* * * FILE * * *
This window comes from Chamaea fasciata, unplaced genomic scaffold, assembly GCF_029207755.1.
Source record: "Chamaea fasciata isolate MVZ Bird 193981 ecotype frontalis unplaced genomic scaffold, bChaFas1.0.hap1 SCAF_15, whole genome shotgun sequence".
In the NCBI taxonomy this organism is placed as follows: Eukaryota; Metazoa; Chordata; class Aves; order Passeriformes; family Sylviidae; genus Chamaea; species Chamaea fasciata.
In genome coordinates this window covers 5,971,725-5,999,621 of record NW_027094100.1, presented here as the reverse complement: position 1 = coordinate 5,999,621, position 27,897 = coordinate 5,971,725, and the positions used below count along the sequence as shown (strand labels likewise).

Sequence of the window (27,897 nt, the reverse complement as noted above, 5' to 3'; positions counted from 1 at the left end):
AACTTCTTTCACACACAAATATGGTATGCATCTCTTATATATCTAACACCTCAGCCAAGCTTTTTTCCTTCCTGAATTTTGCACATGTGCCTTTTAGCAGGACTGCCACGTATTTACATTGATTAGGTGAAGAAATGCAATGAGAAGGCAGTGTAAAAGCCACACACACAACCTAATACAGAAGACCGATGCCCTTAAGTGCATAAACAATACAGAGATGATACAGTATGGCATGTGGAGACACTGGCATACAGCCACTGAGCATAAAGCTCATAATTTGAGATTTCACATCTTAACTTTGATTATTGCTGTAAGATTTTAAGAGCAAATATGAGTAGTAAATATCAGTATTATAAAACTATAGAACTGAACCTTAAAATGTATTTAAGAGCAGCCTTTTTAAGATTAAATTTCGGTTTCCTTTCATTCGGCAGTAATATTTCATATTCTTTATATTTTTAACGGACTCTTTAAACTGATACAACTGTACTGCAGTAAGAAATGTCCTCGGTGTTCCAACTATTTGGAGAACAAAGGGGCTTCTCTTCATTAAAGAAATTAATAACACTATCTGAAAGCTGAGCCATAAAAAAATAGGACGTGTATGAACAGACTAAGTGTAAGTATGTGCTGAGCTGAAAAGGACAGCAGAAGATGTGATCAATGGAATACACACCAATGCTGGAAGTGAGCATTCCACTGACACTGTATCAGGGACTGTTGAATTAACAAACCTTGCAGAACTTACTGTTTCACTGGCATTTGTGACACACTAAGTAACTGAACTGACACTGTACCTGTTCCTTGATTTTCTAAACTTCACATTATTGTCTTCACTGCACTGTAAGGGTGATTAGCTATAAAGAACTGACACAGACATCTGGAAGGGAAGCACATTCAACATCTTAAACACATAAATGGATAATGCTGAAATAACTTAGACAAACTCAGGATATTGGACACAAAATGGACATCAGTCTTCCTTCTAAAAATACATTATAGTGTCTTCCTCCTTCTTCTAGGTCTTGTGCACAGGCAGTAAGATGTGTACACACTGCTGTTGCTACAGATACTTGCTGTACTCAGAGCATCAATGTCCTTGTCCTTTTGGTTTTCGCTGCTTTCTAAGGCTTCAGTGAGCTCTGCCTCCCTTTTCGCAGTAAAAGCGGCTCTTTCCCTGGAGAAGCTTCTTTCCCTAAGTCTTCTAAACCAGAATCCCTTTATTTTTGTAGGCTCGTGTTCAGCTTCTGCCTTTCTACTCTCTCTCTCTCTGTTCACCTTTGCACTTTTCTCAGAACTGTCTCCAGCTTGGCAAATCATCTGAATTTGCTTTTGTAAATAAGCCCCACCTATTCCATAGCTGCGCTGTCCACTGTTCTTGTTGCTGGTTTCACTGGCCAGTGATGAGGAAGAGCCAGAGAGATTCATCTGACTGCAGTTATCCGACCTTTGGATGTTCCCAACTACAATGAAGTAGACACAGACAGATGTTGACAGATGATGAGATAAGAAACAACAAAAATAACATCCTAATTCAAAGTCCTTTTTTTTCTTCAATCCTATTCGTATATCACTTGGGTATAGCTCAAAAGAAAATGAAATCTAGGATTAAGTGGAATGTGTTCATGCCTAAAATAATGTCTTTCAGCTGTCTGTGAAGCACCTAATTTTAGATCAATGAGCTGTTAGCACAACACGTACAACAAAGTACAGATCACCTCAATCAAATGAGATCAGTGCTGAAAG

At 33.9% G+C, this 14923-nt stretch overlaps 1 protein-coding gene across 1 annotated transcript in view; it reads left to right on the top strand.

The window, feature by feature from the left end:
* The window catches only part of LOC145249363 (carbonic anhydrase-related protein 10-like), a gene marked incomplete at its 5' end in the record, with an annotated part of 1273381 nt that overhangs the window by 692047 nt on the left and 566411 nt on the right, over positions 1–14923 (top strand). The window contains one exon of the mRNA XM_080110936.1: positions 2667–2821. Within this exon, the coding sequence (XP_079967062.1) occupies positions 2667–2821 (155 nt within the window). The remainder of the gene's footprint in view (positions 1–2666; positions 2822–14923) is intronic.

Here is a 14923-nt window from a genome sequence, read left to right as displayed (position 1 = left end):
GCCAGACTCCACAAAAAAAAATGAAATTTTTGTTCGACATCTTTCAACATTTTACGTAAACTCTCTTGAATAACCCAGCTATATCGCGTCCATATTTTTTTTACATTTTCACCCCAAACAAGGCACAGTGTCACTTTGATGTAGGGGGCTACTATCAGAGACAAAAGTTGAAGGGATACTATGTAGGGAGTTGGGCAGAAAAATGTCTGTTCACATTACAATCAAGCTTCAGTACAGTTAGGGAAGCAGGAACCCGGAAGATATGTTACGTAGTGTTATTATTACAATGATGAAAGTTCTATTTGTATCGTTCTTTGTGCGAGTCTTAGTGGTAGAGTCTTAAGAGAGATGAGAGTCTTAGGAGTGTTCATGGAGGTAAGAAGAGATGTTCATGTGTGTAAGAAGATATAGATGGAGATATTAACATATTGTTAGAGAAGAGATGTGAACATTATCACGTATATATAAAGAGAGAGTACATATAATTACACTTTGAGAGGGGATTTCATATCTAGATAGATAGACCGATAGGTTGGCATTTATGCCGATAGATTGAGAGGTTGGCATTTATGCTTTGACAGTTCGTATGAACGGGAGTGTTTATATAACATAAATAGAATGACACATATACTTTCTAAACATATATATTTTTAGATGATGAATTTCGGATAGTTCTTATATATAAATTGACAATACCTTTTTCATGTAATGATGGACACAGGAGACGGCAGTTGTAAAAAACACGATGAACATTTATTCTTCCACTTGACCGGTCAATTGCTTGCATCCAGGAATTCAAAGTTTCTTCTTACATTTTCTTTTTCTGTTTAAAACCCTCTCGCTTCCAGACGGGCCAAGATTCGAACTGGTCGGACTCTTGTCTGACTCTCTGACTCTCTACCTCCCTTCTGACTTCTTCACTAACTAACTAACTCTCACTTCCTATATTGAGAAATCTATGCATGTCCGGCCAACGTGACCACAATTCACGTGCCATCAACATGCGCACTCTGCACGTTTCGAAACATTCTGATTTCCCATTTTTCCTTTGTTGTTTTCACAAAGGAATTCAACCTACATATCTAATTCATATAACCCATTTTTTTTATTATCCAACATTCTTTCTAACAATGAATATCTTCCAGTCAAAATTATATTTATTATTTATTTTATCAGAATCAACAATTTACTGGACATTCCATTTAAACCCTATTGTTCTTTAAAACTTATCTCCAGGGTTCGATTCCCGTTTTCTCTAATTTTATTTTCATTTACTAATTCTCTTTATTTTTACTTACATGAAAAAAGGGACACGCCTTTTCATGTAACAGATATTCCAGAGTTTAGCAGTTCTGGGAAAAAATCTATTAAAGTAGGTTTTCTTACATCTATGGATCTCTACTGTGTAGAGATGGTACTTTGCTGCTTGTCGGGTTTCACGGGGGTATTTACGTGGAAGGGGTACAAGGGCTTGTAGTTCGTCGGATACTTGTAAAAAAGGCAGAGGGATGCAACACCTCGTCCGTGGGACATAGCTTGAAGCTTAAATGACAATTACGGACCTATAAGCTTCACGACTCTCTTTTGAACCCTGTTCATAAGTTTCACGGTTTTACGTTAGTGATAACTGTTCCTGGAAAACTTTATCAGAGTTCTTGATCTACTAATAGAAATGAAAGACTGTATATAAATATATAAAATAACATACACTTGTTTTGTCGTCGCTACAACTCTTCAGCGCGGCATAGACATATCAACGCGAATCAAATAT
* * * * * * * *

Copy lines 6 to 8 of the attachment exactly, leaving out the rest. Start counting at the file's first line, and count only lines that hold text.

AACTTCTTTCACACACAAATATGGTATGCATCTCTTATATATCTAACACCTCAGCCAAGCTTTTTTCCTTCCTGAATTTTGCACATGTGCCTTTTAGCAGGACTGCCACGTATTTACATTGATTAGGTGAAGAAATGCAATGAGAAGGCAGTGTAAAAGCCACACACACAACCTAATACAGAAGACCGATGCCCTTAAGTGCATAAACAATACAGAGATGATACAGTATGGCATGTGGAGACACTGGCATACAGCCACTGAGCATAAAGCTCATAATTTGAGATTTCACATCTTAACTTTGATTATTGCTGTAAGATTTTAAGAGCAAATATGAGTAGTAAATATCAGTATTATAAAACTATAGAACTGAACCTTAAAATGTATTTAAGAGCAGCCTTTTTAAGATTAAATTTCGGTTTCCTTTCATTCGGCAGTAATATTTCATATTCTTTATATTTTTAACGGACTCTTTAAACTGATACAACTGTACTGCAGTAAGAAATGTCCTCGGTGTTCCAACTATTTGGAGAACAAAGGGGCTTCTCTTCATTAAAGAAATTAATAACACTATCTGAAAGCTGAGCCATAAAAAAATAGGACGTGTATGAACAGACTAAGTGTAAGTATGTGCTGAGCTGAAAAGGACAGCAGAAGATGTGATCAATGGAATACACACCAATGCTGGAAGTGAGCATTCCACTGACACTGTATCAGGGACTGTTGAATTAACAAACCTTGCAGAACTTACTGTTTCACTGGCATTTGTGACACACTAAGTAACTGAACTGACACTGTACCTGTTCCTTGATTTTCTAAACTTCACATTATTGTCTTCACTGCACTGTAAGGGTGATTAGCTATAAAGAACTGACACAGACATCTGGAAGGGAAGCACATTCAACATCTTAAACACATAAATGGATAATGCTGAAATAACTTAGACAAACTCAGGATATTGGACACAAAATGGACATCAGTCTTCCTTCTAAAAATACATTATAGTGTCTTCCTCCTTCTTCTAGGTCTTGTGCACAGGCAGTAAGATGTGTACACACTGCTGTTGCTACAGATACTTGCTGTACTCAGAGCATCAATGTCCTTGTCCTTTTGGTTTTCGCTGCTTTCTAAGGCTTCAGTGAGCTCTGCCTCCCTTTTCGCAGTAAAAGCGGCTCTTTCCCTGGAGAAGCTTCTTTCCCTAAGTCTTCTAAACCAGAATCCCTTTATTTTTGTAGGCTCGTGTTCAGCTTCTGCCTTTCTACTCTCTCTCTCTCTGTTCACCTTTGCACTTTTCTCAGAACTGTCTCCAGCTTGGCAAATCATCTGAATTTGCTTTTGTAAATAAGCCCCACCTATTCCATAGCTGCGCTGTCCACTGTTCTTGTTGCTGGTTTCACTGGCCAGTGATGAGGAAGAGCCAGAGAGATTCATCTGACTGCAGTTATCCGACCTTTGGATGTTCCCAACTACAATGAAGTAGACACAGACAGATGTTGACAGATGATGAGATAAGAAACAACAAAAATAACATCCTAATTCAAAGTCCTTTTTTTTCTTCAATCCTATTCGTATATCACTTGGGTATAGCTCAAAAGAAAATGAAATCTAGGATTAAGTGGAATGTGTTCATGCCTAAAATAATGTCTTTCAGCTGTCTGTGAAGCACCTAATTTTAGATCAATGAGCTGTTAGCACAACACGTACAACAAAGTACAGATCACCTCAATCAAATGAGATCAGTGCTGAAAG

At 33.9% G+C, this 14923-nt stretch overlaps 1 protein-coding gene across 1 annotated transcript in view; it reads left to right on the top strand.

The window, feature by feature from the left end: